February 25, 2002
I promise you that the terrorists did not defeat my husband, no matter what they did to him, nor did they succeed in seizing his dignity or value as a human being. As his wife, I feel proud of Danny. . . . Revenge would be easy, but it is far more valuable in my opinion to address this problem of terrorism with enough honesty to question our own responsibility as nations and as individuals for the rise of terrorism. . . . My own courage arises from two facts. One is that throughout this ordeal I have been surrounded by people of amazing value.
November 1, 2000 |
When Telly Royster began choking a woman inside a North Philadelphia apartment building, two tenants came to her aid and pulled him away last year, said the prosecutor. The men fought. The incident sparked a dispute that led to murder about a month later, Assistant District Attorney Richard Sax said yesterday. Royster, 23, of Carlisle Street near Westmoreland, wanted revenge - and he got it, said Sax. On June 7, 1999, Royster fatally shot Lawrence Piedra, 19, and seriously wounded Mustafa Braxton, 19. Both were shot after being surprised by Royster as they were walking down the steps inside the building on Broad Street near Allegheny Avenue at about 1:30 a.m. Piedra died of gunshot wounds to the back of his head, his upper chest and the right side of his back, said Sax. Mustafa Braxton, 19, survived a chest wound.
January 25, 2002 |
"Revenge is a dish best served cold," opined a conspirator in Choderlos de Laclos' Les Liaisons Dangereuses. Too bad for Laclos, he died before he could savor Alexandre Dumas' tasty - and piping-hot - revenge banquet The Count of Monte Cristo. Good for us, though, because this delicious adventure of crude betrayal and elegant revenge is yummy even when reheated by director Kevin Reynolds. The story is concocted so adroitly that it's director-proof. Such was not the case with Reynolds' 1991 Robin Hood: Prince of Thieves, which made so many concessions to special-effects appetites that it lost sight of its hero and his antagonist.
April 3, 2012 |
NEWARK, N.J. - The mood was light inside the Prudential Center on Monday night as children screamed with delight at a local superhero and well-dressed adults sipped spring water and downed hors d'oeuvres. It was the Boys & Girls Club of Newark's 24th annual Evening of the Stars, and city native Shaquille O'Neal was being honored. The future Hall of Famer also took on some big donors in a free-throw competition. Lewis Katz was one of them, and he wasn't taking the competition lightly.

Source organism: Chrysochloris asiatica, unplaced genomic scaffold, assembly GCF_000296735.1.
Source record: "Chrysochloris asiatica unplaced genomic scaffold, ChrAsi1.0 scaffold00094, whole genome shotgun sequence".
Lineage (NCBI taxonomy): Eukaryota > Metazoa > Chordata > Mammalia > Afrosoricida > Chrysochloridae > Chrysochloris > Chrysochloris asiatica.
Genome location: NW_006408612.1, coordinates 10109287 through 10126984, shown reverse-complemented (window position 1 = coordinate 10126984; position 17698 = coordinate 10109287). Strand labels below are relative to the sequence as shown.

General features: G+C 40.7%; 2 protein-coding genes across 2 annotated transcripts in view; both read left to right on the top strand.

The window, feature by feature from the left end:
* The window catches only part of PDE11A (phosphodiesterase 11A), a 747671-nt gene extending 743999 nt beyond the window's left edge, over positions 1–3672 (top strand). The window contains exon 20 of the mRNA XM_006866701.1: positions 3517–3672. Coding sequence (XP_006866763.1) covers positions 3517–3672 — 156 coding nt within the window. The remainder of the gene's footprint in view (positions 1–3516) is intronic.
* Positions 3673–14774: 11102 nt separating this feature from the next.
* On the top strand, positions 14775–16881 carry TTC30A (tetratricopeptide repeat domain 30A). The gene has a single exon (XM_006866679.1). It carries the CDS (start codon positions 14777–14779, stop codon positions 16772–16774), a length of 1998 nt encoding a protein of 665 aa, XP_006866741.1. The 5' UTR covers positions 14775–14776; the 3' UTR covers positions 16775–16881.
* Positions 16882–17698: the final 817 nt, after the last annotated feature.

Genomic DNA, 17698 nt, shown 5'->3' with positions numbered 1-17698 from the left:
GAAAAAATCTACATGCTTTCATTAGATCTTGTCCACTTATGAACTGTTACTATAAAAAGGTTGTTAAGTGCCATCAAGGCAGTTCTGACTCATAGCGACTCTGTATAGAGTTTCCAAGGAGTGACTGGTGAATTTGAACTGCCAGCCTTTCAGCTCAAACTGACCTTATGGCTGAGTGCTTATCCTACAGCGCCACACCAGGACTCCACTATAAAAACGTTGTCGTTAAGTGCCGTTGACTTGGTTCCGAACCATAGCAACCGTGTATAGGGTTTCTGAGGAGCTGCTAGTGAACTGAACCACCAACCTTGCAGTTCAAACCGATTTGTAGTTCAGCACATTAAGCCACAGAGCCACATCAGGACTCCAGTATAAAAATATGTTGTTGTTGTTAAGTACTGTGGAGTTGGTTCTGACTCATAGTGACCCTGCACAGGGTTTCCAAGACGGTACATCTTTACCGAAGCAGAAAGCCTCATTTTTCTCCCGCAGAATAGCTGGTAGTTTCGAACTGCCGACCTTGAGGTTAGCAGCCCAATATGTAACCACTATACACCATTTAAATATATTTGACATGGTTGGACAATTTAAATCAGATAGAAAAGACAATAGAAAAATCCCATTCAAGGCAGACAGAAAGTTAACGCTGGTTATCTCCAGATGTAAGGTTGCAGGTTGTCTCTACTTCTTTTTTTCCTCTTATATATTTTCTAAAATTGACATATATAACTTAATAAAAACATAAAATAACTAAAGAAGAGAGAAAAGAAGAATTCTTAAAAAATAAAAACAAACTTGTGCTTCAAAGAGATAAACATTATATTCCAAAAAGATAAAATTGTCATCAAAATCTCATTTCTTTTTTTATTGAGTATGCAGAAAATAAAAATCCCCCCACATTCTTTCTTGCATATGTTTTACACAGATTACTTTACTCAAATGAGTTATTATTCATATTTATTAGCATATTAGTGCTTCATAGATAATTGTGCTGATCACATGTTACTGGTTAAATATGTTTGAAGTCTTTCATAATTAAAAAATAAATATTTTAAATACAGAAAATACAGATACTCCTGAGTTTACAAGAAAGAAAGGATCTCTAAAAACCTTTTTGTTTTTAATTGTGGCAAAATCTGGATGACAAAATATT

August 18, 1986 |
Haverford police said last week that they believed revenge for the beating of a woman may have been the motive for a stabbing Thursday night. Sgt. Charles Brooks said Friday that William Touch, 32, was found lying on his bed in his apartment in the first block of East Eagle Road with a severe stab wound in the abdomen. Brooks said Touch's girlfriend, Cathy Fancher, the victim of a beating last month, had told police that Touch was stabbed by a man she knew. That man is a suspect in the case, he said.
November 18, 1996 |
Perhaps nothing motivates a person more than a chance to gain some revenge. Saturday morning, Springfield running back Garrison Lockley didn't have to look far for motivation. It was his last high school football game and his team had a chance to finish with a winning record in front of a big crowd. However, Lockley chose revenge as his motivation. His season was cut short last year when he suffered torn knee ligaments in a game against Academy Park, his first game of the season.
March 8, 2013 |
ATTEMPTS to impart a cool European tone to an American-style revenge saga pays slim dividends in the erratic "Dead Man Down. " It's the work of Niels Arden Oplev, director of the original "Girl with the Dragon Tattoo," and he seems to be going for something like Nick Refn's critically acclaimed "Drive" - becalmed lead performances, a slow-burn narrative puncuated by spasms of outrageous violence, a thwarted romance in the middle of it. ...
June 27, 1997 |
Peter Greenaway remains a defiant iconoclast, openly scorning fellow filmmakers who cling to the traditional conventions of storytelling. His voluptuous and ornate The Pillow Book is an aggressive piece of summer counter-programming, in which - as usual - words are subservient to images. The movie is not one to change anyone's opinion of Greenaway. All the elements of his directing style are here to elate one camp and exasperate the other. As he did in his astonishing Prospero's Books, Greenaway seeks to reimagine a classic text in The Pillow Book.
February 9, 1989 |
The Plumstead Christian Academy Panthers had revenge on their minds when they visited Phil-Mont Christian Academy Tuesday night, and they almost got it. The Panthers, who had fallen to the Falcons by 20 points on Jan. 11, stayed within striking distance down the stretch, but Phil-Mont prevailed for a 60-57 Keystone Conference basketball victory. Rich Norris, a 6-foot, 2-inch senior forward, played a key role for the Falcons, scoring a game-high 28 points. But more important was his 6-for-6 shooting from the field in the final quarter.
July 28, 1994 |
Amin Budd looked like a small child as he lay in a hospital bed, his sleepy eyes opening and closing, flecks of bed lint in his hair and his blue hospital gown exposing a small thin chest. But what the 16-year-old said about the gunshot wound in his leg, inflicted by a 72-year-old man, spoke volumes about the high school dropout who neighbors said liked to get into fights. "Revenge," he whispered. "I'm going for revenge. " Budd, of Oxford Street near 30th in North Philadelphia, was in stable condition yesterday at the Medical College of Pennsylvania Main Clinical Campus.